Blog entry | 10-11-2022 | Others about BZ . work
Drought, extreme heat and short rainy season. The Sahel region of Africa is severely affected by climate change. Kevin Dibama lives in Burkina Faso, one of the region’s poorest countries. As a local expert for the NGO World Waternet, he is committed to protecting the water supply and its quality.
Dipama sees the consequences of climate change being clearly visible on the African continent. The average summer temperature was around 38 degrees Celsius, but now it’s warmer than 40 degrees. Also, the rainy season used to last six months and now only three. The kinds of plants and trees my father used to see could no longer be found in Burkina Faso.
“Water scarcity is one of the biggest challenges we face,” Dipama says. A large part of the population of Burkina Faso subsists on agriculture or livestock. The lack of water, especially in the dry season, leads to poor crops and animal deaths. “This makes everything very expensive in Burkina Faso, especially vegetables that are unaffordable for many people.”
In order to combat climate change, Dipama says, the world must work together. It is important to share experiences with each other. We don’t have to deal with the same problems in every country, but we can find a solution more easily together.
Dipama often works with Dutch experts. Dipama: In Burkina Faso, World Waternet has projects in the field of water management and water quality. We share knowledge with Dutch experts and monitor local projects from Burkina Faso.
polluting gold mines
Water reservoirs are essential to the agriculture and population of Burkina Faso. During the rainy season, the excess rainwater is stored in these basins. More and more of these reservoirs are at risk of drying out, needing renovation, or becoming polluted. For example, through gold mining.
Therefore, World Waternet is looking for solutions, says Dipama. Gold mines often use chemical agents. If these substances end up in water tanks, this could have serious consequences for human and animal health. Through the “Gold Project” we are looking at alternatives and seeing if it is possible, for example, to use plants to filter water, so that the water quality does not deteriorate further.
The ‘Golden Project’ is funded through the Blue Deal programme, a collaboration between the Dutch Water Boards, the Ministry of Foreign Affairs and the Ministry of Infrastructure and Water Management. Blue Deal aims to solve global water problems.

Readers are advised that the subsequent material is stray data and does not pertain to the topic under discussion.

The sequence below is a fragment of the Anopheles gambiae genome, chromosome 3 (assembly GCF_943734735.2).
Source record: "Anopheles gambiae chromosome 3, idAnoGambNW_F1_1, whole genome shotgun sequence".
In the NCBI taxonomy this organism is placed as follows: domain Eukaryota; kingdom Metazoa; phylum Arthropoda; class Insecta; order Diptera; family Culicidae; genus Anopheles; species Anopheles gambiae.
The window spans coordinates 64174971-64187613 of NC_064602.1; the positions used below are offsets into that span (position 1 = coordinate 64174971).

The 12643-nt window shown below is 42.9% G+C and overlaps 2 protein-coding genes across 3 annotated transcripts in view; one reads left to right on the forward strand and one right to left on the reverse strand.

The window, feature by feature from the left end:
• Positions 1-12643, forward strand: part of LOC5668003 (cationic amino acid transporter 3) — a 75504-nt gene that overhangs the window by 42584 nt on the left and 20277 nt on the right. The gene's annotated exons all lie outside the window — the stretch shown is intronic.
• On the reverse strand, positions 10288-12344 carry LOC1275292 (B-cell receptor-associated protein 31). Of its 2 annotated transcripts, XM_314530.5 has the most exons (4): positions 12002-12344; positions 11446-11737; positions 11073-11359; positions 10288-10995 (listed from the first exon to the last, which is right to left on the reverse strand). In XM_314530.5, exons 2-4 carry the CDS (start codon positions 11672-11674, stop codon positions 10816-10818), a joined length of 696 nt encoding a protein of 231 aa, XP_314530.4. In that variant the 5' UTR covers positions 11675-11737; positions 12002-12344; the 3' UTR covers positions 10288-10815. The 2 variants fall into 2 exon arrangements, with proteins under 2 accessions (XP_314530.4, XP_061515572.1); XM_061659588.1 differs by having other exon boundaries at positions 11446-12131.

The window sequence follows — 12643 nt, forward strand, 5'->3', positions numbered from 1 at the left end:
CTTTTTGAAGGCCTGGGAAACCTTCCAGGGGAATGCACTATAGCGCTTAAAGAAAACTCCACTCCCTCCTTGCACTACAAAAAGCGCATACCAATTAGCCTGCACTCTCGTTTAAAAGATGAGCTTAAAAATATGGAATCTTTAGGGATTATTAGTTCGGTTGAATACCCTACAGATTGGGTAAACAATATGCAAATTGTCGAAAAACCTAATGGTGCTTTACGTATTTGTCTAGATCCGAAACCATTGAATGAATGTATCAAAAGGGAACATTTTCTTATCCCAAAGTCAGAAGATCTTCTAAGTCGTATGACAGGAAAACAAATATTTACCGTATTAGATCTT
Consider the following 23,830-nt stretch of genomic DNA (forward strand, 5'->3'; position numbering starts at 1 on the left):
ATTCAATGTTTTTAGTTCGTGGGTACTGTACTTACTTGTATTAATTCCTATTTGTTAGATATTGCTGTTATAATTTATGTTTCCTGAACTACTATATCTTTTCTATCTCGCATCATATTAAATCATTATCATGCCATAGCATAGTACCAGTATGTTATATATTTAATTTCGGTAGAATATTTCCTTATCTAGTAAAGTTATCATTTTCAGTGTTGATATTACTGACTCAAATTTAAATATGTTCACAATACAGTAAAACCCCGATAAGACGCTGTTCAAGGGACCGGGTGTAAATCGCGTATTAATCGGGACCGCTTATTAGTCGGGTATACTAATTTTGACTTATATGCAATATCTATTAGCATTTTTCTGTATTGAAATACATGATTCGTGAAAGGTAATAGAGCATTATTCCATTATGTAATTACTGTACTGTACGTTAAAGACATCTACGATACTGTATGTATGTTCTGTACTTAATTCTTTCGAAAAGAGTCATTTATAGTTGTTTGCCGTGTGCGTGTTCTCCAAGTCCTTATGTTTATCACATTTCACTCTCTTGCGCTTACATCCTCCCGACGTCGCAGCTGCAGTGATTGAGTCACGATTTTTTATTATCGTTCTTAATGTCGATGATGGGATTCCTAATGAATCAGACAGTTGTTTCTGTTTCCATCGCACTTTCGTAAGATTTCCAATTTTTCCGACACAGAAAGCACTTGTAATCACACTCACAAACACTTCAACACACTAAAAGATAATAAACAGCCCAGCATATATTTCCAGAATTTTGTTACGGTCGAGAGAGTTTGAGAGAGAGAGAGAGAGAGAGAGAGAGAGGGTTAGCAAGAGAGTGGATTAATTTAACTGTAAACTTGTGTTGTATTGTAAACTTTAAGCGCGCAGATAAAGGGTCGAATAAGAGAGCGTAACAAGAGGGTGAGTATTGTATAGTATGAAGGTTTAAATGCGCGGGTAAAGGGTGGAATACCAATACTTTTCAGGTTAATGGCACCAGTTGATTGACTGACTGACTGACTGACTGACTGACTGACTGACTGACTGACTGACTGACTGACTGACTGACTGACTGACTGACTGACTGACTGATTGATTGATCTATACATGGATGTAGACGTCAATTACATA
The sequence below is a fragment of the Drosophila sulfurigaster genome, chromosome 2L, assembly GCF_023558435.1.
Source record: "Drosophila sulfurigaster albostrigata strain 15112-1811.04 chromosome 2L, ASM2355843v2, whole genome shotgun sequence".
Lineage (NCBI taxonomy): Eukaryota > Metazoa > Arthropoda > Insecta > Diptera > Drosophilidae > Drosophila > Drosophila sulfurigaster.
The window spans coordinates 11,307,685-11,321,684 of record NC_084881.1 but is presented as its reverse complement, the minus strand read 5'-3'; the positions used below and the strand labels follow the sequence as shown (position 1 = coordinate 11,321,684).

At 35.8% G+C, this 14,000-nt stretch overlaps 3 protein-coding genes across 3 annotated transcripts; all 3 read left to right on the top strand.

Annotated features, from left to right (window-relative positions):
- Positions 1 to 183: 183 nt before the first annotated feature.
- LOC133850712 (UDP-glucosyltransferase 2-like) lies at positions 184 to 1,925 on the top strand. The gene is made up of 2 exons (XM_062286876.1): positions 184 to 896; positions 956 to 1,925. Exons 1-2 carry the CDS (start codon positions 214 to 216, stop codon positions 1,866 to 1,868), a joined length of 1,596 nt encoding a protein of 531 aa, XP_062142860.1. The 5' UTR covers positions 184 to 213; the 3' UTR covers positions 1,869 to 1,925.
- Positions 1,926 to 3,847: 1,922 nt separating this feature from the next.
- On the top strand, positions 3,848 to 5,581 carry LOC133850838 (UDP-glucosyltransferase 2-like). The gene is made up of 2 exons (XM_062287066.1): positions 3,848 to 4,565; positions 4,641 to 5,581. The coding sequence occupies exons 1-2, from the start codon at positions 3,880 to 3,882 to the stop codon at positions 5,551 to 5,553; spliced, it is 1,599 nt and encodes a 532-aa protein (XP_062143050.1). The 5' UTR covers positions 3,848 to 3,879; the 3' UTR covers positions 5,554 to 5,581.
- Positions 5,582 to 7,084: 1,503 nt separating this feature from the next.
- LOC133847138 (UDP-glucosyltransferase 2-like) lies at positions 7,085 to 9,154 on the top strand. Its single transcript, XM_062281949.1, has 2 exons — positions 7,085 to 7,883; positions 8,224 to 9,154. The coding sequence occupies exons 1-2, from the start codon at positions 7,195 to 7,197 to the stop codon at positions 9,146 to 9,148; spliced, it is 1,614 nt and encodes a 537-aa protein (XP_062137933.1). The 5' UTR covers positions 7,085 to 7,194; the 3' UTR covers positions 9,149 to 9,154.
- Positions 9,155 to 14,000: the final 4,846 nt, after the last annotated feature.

Plants can help improve water quality, but they are also a threat to water reservoirs. Many reservoirs are infested with invasive plants. These plants absorb a lot of water on their own and kill animals in the water. We like to remove the plants as quickly as possible, but that’s easier said than done. They are growing very fast.
Young people are often the ones who come up with creative solutions, Dipama notes. “A friend of mine, for example, composts these plants. The farmers can then use this to fertilize their land. In Burkina Faso we have a lot of young entrepreneurs who are full of creative ideas.
Dipama sees an important role for young people in the fight against climate change. They are often not familiar with the concept of climate change here. As young people, we need to explain this, stress its importance, and come up with creative solutions. For example, by showing that planting trees is not the only way to combat carbon dioxide emissions.
Dipama actively advocates for the Voice of Youth. He is a member of the Youth Parliament of Burkina Faso and the Youth Advisory Committee of the Ministry of Foreign Affairs. Together with nine other young people, he advises on Dutch development policy.
From November 6-18, leaders from more than 200 countries will gather at the United Nations Climate Change Summit (COP27), this time in Egypt. During COP27, the Netherlands will draw special attention to water as a solution to climate and resilience.
Dipama hopes that concrete action will follow from the negotiations in Egypt. “It is important not only to consult, but also to take real steps. It is good to exchange ideas, but we also have to look at what we can do concretely to combat climate change.